Over the last month, it has been hard to keep the Rugby World Cup out of conversations. Even with the Flying Fijians not progressing beyond the pool games – valiant and impressive as they may have been, the conversation round the tanoa, at tables, on buses and just about everywhere else has been not only about the World Cup but also about the issue of Tier 1 and Tier Two nations and the sense of discrimination felt by those in the second group that are often made to feel like backward relatives who are invited because they have to be and because they bring the best gifts to the party.
The fact that the last 4 teams remaining in the tournament were Southern Hemisphere teams may have been heartening for those of us who still think of the world as divided along the equator into the rich and powerful North and the poor and exploited South. Our past desire for strong “south-south” partnerships has been out of necessity as well as an expression of solidarity.
But we’ve also been “looking north”. The government for years has had a look north policy - politically, and economically. Our rugby players have also been looking north, to Europe, Japan, the Americas etc.
Perhaps we need to change our perspective.
I remember as a young boy meeting a man who visited my school, who was known as the Wizard of Canterbury. One of the interesting things I remember from his visit was a map he showed us. It was a map of the world, the kind we are used to, with one difference. The map was upside down for us - with the South Pole, and New Zealand at the top and the North Pole and northern hemisphere at the bottom.
What a sense of empowerment my classmates and I felt that day. We were literally on top of the world! I have since often wondered what dominance of the southern hemisphere could mean for the world and what a rethinking of the hemispheres would do for how we see ourselves.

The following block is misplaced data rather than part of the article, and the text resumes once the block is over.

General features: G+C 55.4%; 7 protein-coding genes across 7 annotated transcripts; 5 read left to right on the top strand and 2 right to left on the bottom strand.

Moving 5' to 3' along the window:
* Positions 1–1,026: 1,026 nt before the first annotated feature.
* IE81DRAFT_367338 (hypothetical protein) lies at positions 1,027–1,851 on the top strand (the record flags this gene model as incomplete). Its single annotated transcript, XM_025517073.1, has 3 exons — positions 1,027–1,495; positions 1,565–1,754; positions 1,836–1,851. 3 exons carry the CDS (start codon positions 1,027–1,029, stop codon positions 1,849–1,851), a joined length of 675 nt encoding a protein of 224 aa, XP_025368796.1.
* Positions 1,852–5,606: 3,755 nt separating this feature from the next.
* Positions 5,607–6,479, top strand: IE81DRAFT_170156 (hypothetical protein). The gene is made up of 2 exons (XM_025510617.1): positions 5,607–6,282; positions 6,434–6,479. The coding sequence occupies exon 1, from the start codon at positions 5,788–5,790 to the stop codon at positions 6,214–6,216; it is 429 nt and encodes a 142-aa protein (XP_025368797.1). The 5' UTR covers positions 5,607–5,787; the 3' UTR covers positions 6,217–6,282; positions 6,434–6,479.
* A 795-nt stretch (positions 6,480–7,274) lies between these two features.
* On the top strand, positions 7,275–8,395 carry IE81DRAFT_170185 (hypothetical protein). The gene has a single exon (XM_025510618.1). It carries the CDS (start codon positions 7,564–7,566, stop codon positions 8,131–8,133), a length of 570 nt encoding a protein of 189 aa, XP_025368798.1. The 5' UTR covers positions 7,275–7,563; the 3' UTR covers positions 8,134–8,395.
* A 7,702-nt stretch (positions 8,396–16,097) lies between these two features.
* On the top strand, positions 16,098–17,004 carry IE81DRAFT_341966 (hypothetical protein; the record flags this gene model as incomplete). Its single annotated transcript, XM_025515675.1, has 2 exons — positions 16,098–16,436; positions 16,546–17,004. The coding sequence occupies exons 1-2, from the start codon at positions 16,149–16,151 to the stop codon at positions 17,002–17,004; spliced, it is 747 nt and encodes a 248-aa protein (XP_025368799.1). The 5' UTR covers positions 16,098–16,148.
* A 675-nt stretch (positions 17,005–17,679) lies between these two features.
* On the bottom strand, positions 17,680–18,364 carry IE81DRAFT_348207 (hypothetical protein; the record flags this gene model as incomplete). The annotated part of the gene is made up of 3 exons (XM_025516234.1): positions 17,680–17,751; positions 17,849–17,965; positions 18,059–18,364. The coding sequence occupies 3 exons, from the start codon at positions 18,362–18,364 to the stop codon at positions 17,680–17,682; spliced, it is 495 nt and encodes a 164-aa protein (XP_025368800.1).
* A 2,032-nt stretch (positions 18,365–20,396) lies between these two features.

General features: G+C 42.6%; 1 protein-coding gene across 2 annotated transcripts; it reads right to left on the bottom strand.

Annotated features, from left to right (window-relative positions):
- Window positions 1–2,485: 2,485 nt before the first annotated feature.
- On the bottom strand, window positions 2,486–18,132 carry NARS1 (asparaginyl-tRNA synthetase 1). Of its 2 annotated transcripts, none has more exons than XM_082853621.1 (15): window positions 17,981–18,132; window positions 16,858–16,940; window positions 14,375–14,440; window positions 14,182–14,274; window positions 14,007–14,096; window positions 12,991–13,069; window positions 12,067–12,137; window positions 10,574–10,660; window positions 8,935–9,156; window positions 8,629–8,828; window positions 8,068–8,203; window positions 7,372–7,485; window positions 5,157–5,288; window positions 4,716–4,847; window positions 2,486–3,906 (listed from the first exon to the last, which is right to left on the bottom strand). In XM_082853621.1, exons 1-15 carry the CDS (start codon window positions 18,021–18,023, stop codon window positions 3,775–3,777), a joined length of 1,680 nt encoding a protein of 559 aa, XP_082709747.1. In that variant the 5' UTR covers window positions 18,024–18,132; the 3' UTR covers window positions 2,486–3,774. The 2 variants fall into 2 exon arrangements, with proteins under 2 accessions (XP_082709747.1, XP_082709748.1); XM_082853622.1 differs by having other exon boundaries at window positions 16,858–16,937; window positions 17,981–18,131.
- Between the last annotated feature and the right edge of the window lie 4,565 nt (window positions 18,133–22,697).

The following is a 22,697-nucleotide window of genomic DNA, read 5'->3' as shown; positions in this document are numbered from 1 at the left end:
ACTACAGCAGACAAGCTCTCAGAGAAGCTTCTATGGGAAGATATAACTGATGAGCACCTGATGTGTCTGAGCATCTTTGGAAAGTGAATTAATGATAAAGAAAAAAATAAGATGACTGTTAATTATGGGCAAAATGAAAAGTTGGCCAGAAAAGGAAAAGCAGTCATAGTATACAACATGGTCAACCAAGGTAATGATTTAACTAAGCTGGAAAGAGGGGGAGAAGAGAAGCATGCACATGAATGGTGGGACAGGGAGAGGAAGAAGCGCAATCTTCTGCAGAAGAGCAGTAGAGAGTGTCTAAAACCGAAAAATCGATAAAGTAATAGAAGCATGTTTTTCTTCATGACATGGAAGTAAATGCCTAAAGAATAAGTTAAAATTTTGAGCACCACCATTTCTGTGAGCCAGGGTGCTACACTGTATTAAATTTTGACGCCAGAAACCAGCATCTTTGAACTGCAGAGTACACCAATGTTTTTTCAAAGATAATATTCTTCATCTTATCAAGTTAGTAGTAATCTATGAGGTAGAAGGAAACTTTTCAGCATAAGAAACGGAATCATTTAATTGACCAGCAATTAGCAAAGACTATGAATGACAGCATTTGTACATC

Could we go one step further?
Instead of North-South, perhaps we might benefit from an East-West orientation, split along the Prime Meridian of 0 and the Antemeridian of 180 degrees rather than the equator. The conventional split along the prime meridian is of course historically Eurocentric. Half way around the world from us is the Greenwich Observatory in Greenwich London, from where the first longitude was marked. Accordingly Western Hemisphere is the half of the Earth that lies west of the Prime Meridian and east of the Antimeridian, the other half being called the Eastern Hemisphere.
This means that, allowing for a few twists and turns, similar to the twist of the international dateline to ensure that Taveuni, Udu Point, Rabi and parts of Lau are not literally divided into yesterday and tomorrow (depending on which side of the meridian you may be), it would place Fiji, along with Melanesia, part of Micronesia, New Zealand, Australia, Asia, most of Africa, the “Middle East” and Europe in the Eastern Hemisphere also known as the "Oriental hemisphere". Polynesia, the Americas, Caribbean, Greenland, most of the as yet United Kingdom, parts of France and the west-coast of Africa would be the Western Hemisphere.
Looking at the world in this way could perhaps provide us with another perspective of the world and how Fiji with the world.